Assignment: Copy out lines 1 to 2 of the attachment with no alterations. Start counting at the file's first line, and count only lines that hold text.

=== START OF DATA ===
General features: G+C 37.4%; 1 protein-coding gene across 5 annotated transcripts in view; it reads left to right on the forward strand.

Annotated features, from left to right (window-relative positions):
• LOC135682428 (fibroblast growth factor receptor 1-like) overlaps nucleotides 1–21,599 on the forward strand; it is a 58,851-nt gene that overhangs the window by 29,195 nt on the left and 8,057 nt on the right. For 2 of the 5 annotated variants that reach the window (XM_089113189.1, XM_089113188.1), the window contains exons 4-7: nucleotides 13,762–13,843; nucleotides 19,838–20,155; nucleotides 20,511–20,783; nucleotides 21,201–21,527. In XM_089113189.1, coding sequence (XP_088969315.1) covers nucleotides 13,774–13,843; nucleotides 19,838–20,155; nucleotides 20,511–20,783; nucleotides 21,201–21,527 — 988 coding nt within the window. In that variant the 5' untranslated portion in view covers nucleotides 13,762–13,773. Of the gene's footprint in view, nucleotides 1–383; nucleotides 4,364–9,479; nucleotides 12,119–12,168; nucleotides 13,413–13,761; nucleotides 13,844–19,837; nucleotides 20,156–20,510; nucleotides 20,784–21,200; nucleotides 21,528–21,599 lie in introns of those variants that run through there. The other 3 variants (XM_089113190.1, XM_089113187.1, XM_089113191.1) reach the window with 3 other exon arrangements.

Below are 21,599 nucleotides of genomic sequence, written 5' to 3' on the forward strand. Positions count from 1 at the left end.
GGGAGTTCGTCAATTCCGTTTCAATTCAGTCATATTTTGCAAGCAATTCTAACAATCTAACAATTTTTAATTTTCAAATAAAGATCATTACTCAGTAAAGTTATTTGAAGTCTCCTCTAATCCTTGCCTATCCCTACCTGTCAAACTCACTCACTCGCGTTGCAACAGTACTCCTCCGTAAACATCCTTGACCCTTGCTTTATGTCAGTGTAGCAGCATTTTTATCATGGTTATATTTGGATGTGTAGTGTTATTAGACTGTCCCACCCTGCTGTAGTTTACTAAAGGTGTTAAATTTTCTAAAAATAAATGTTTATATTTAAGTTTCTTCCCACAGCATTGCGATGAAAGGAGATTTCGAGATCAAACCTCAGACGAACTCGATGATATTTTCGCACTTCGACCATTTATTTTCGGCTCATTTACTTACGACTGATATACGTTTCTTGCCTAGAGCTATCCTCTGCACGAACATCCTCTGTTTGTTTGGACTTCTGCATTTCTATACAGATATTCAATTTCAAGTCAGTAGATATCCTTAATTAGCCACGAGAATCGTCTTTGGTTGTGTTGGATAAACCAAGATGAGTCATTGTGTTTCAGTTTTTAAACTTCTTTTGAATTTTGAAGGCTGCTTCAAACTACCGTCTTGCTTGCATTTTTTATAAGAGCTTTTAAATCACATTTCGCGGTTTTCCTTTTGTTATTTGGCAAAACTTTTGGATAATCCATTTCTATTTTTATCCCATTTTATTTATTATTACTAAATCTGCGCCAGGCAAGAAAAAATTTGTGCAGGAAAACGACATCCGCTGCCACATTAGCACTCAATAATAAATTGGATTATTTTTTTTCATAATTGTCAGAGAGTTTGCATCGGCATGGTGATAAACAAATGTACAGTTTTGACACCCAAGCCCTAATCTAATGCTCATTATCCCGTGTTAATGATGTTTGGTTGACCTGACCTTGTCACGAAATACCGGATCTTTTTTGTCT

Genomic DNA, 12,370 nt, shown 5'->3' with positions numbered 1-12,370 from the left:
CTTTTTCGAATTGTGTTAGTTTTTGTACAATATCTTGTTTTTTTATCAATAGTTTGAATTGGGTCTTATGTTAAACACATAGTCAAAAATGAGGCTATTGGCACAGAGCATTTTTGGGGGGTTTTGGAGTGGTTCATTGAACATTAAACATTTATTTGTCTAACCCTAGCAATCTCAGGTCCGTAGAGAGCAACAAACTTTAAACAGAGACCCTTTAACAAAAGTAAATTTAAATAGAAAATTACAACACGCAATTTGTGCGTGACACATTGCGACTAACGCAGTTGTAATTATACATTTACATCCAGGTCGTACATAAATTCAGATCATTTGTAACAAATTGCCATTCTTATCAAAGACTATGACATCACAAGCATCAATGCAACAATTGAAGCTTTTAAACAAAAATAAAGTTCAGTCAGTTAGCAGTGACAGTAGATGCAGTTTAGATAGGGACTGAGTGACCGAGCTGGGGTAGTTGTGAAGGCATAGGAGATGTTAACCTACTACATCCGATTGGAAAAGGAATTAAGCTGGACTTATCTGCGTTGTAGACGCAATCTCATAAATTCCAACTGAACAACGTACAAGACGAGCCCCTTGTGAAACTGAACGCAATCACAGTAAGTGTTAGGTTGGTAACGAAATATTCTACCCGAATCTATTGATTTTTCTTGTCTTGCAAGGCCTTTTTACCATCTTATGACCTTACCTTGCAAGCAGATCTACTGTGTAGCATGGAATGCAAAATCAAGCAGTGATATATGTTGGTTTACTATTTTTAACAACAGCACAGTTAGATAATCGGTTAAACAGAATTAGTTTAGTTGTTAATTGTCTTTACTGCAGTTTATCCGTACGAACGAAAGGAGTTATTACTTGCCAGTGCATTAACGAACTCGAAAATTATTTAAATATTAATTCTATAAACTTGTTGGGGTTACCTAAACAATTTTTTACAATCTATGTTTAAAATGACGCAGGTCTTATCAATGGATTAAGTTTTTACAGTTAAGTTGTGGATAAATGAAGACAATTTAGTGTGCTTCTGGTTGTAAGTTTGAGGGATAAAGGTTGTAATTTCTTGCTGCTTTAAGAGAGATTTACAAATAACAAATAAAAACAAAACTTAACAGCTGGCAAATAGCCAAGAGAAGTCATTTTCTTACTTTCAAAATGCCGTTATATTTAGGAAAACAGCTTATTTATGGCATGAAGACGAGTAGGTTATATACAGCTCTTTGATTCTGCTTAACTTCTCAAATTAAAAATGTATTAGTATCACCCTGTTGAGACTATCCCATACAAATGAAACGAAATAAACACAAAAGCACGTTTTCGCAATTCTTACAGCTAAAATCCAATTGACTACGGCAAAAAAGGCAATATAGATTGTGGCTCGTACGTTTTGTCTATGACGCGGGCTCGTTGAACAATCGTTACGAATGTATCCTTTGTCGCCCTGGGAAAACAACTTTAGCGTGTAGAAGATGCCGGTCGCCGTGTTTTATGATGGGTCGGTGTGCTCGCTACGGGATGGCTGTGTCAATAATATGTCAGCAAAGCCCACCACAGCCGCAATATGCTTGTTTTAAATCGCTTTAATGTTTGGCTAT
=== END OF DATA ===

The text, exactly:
General features: G+C 37.4%; 1 protein-coding gene across 5 annotated transcripts in view; it reads left to right on the forward strand.

Annotated features, from left to right (window-relative positions):